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Ebola outbreak not an epidemic, yet


World Health Organization’s Dr. Keija Fukuda describes the Ebola infection in 4 countries as an outbreak, not an epidemic. More than 1800 people are infected; more than 900 have died in the last few weeks.

Doctor Fukuda spoke on Face the Nation, with Bob Schieffer on Sunday August 10, 2014. His concern is that our globalized travel and trade may eventually transmit the virus in more severe infection rates especially in countries with weaker healthcare systems facing this viral threat.

Spreading from Guinea in western Africa to bordering countries of Sierra Leone and Liberia, this viral outbreak started with fever in one child in December last year, then diarrhea and vomiting. It is spread by contact with those bodily fluids, and we have no cure.

Parents of the child died. Healthcare workers suffered the same fate, but not before they had taken the disease to multiple villages. As of today, Nigeria is added to the countries affected with 13 new cases of Ebola being reported.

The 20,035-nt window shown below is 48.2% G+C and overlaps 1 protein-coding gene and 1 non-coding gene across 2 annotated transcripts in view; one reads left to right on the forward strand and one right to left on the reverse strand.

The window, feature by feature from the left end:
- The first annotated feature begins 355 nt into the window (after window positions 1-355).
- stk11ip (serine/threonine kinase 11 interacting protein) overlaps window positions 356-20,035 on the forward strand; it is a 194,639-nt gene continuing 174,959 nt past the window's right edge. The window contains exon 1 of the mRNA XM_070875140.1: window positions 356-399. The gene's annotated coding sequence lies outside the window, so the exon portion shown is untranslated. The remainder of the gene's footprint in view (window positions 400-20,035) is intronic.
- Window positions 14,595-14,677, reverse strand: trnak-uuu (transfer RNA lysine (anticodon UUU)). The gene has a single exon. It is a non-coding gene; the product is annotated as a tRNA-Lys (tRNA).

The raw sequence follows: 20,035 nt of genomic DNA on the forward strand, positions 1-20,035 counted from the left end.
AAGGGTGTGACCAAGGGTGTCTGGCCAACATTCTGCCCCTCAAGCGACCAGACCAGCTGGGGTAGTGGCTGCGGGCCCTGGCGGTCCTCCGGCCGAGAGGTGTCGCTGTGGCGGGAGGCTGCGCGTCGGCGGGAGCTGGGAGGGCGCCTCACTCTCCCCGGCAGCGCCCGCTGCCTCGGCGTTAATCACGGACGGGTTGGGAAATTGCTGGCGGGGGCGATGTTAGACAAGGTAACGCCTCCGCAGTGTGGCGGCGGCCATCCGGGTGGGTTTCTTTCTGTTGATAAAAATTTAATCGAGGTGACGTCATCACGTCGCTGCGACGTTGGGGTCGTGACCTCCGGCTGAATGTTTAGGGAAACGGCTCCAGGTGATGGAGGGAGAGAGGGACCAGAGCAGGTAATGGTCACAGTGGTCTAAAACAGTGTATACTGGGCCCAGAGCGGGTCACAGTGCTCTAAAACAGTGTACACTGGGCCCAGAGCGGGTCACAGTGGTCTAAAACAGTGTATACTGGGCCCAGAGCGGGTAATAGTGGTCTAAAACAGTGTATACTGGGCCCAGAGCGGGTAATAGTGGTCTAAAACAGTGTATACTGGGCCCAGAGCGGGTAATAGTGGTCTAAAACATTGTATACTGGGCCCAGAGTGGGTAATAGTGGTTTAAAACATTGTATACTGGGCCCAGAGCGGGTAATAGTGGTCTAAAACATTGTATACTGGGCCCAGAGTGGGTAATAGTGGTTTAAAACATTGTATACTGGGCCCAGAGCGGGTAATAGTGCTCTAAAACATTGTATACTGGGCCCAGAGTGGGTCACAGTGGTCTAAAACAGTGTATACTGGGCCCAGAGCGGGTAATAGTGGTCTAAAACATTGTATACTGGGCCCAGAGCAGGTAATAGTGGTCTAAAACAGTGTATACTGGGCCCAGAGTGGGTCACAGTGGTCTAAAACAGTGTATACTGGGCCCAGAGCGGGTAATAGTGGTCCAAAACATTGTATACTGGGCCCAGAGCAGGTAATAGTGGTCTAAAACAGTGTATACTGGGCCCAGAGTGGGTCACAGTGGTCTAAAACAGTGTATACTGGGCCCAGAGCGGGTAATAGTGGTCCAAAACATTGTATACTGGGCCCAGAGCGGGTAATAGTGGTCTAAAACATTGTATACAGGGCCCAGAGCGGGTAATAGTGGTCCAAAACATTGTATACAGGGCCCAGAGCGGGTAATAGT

Unprecedented proportions

In March this year, Doctors Without Borders announced the outbreak had reached ‘unprecedented proportion’ as it had spread to so many villages in areas devastated by years of civil war and impoverished healthcare. Many village hospitals, ill-equipped to deal with Ebola, are being over-run by the morbidity and infection. Panic has hit healthcare workers and families as tragically more than 150 have been infected and over 80 have died.

Most previous outbreaks of Ebola had been isolated early. As a result of adequate surveillance, the virus had always been spotted and the victims quarantined and treated. This outbreak so far appears to have more impact than all the others combined. Doctor Fukuda cites the reason for the severity of the virus as too many roads and not enough qualified medical staff.

WHO: No ban on trade or travel, yet

Doctor Fukuda addressed the issue of restricting travel to and from areas where infections have taken hold in order to address the 21-day incubation period of the Ebola virus; “not at this time” advises the organization. He does call for increased resource allocation to provide immediate medical attention. Without addressing Ebola, the likelihood of widespread malaria and dysentery rises.

Many villages have few resources to combat epidemics. Most have no gloves or running water; stopping transmission of so deadly a virus as Ebola will require having a healthcare system capable of identifying and isolating patients while educating an already weakened society about how to deal with what seems mysterious and deadly.

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